Uganda: The negative impacts of oil palm to communities

Winfred Nyirahabineza

Winfred monitors projects negatively impacting communities in Uganda. Photo by Conor Ashleigh (

Winfred Nyirahabineza, a young and soft spoken yet fierce community activist, is from Buggala Island (Kalangala District), central region, Uganda. She is popularly called “voice of the voiceless” by the community. Winfred is currently working with the Kalanga District NGO Forum. Winfred has been advocating for and lobbying for community rights and the right to participation in decision-making and policy-making at all levels. Due to the marginalization their community has experienced, Winfred together with the Kalanga District NGO Forum have been engaging and monitoring projects and initiatives that are implemented in their areas. They work with marginalised groups and assist in community mobilisation

Winfred shared community experiences and the Impact of Oil Palm Project in the Kalangala (Ssese Islands). She calls this project “economic development evil versus the rights of peoples”. She focused on the effects of oil palm plantations in their land and how it affected the lives and livelihoods in the whole of the Buggala Island which later on was also threatening the natural habitat in the areas around the Buvuma island and the Ssese island.

The oil palm project is a component of the Vegetable Oil Development Project which was initiated by the Government to increase the production of vegetable oil in Uganda. It is a joint initiative between IFAD, the World Bank, Oil Palm Uganda Limited and the Ugandan Government. Oil Palm Uganda consists of Wilmar, a Singapore-based conglomerate specialised in palm oil and BIDCO, an oil processing company. Communities in the Buggala and Buvuma islands, and soon in the Ssese island, are fighting against the oil palm project due to the social and environmental destruction this project poses.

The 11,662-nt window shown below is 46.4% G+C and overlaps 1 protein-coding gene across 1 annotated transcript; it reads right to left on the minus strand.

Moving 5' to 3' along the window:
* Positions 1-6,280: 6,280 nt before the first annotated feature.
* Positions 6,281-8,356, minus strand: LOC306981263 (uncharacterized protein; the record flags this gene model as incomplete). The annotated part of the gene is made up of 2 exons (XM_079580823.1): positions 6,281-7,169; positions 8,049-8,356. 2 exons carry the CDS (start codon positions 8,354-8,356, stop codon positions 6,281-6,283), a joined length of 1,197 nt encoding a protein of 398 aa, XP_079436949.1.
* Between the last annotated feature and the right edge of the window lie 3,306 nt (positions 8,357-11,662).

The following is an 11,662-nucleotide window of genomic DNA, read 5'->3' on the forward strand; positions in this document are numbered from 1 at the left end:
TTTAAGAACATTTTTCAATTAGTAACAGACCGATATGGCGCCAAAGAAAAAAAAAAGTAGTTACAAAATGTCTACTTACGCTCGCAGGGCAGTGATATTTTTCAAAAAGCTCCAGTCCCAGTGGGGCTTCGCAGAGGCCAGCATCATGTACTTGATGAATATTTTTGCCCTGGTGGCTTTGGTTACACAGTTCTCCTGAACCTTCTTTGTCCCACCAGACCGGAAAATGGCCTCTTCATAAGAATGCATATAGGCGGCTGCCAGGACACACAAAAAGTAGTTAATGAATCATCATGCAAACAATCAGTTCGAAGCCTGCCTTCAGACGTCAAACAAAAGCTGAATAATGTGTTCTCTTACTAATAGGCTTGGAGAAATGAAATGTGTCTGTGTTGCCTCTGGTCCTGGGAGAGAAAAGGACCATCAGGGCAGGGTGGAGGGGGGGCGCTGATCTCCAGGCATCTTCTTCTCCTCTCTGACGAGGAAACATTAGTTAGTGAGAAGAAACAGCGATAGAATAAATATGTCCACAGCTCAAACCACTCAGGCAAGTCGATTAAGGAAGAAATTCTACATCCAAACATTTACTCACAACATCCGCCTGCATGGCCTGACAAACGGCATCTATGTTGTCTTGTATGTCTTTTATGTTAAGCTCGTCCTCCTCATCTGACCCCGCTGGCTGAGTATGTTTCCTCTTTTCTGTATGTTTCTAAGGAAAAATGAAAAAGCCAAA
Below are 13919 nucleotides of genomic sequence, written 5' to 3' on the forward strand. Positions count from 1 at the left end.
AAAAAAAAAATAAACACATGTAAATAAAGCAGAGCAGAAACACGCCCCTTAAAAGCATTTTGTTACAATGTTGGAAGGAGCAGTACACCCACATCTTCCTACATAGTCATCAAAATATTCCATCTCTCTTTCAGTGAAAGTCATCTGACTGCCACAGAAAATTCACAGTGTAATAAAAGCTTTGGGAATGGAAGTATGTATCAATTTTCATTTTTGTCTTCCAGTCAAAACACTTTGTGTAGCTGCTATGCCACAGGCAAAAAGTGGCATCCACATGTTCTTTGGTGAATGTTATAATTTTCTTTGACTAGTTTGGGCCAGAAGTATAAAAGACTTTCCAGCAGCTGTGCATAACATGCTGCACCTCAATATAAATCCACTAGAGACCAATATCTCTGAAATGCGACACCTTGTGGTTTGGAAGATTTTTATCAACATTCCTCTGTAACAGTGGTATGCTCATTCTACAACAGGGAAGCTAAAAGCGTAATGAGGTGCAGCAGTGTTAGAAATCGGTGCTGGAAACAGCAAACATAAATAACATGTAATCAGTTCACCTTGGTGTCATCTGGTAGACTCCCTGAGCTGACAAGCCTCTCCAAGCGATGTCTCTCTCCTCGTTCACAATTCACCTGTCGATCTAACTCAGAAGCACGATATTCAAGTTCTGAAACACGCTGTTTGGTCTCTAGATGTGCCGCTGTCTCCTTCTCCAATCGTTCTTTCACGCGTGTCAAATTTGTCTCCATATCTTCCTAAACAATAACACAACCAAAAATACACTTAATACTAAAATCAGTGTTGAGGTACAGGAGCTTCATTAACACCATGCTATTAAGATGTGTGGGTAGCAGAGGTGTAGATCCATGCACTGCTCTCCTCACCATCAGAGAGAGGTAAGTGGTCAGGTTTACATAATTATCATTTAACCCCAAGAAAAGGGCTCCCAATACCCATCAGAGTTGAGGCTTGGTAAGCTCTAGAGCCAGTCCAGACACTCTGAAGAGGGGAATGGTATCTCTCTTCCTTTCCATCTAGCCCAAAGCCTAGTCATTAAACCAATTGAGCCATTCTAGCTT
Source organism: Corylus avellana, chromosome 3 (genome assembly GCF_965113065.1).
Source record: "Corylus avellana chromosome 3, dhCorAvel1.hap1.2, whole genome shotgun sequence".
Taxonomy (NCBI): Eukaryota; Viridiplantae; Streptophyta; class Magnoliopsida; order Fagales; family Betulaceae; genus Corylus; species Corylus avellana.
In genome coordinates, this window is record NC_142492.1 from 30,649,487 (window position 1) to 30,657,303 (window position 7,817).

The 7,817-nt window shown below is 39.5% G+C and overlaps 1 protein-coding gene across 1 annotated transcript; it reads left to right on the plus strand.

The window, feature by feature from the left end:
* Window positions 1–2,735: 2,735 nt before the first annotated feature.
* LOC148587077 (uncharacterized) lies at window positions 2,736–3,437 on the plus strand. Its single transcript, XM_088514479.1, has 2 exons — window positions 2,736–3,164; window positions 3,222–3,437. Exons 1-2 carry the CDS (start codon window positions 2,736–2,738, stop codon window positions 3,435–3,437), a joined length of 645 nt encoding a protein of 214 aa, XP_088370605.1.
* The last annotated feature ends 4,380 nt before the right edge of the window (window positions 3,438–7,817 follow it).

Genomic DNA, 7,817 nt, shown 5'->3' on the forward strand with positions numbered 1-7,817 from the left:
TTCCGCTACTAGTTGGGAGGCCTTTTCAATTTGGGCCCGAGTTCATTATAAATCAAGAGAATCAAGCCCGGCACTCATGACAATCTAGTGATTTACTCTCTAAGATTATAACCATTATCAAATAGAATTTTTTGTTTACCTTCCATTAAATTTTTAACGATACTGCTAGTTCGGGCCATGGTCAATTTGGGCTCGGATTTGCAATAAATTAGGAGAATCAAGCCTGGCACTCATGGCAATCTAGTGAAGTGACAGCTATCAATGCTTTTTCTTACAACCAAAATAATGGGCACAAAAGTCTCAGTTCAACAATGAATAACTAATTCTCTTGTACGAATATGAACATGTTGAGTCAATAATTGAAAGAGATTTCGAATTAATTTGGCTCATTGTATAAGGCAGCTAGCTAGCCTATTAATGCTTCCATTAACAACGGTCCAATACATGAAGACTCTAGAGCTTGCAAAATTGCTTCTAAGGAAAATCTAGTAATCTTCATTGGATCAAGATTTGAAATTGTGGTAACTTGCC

The project already resulted to a large number of social and environmental impacts documented in a study commissioned by the Kalangala District NGO Forum such as (to name a few):  land loss, human rights violations, violation of land rights of Indigenous Peoples and local communities, denied access to resources, resource conflict, destruction of local and community-based economies, exposure to health risks, food [in]security, loss of cultural heritage, insecurity and resource conflict, biodiversity loss, increased pressure on Central Forest Reserves, forest and biodiversity loss, deforestation.

The affected communities were not consulted and many empty promises were made by the government and the corporation. There is also a large quantity of chemicals used and not disposed of properly. Women and children suffered without food and shelter. Communities have fought against this project and protested together with other community dwellers in other islands. They were beaten during the protests and have suffered serious fatalities, even death amongst their people.

Winfred raised the issue that not everyone knows what is happening in Uganda, in her island, in her community and hopes that through this community sharing and the press-conference, the plight of their people will be spread. In closing Winfred pleaded for more voices to go against this project. What can we do, what actions can we take in order to support indigenous peoples/community struggles?

  1. Send letters to the project implementors of the oil palm project in Uganda to seek further information on investors and financing;
  2. Further investigation should also be conducted in relation to whether there were laws and policy guidelines violated specifically if an Environmental/Social Impact Assessment was conducted by the World Bank and by the government;
  3. It was also suggested that we increase South-South and North-South alliance building in order to have joint campaigns (ex. A Wilmar campaign or
    calling for the World Bank to cease operations in destructive production of oil palm);
  4. Increase or organise more global community sharing and exchanges so that communities will feel that they are not alone and other communities are experiencing the same; and
  5. Facilitate linkages to support the building of a global alliance of affected communities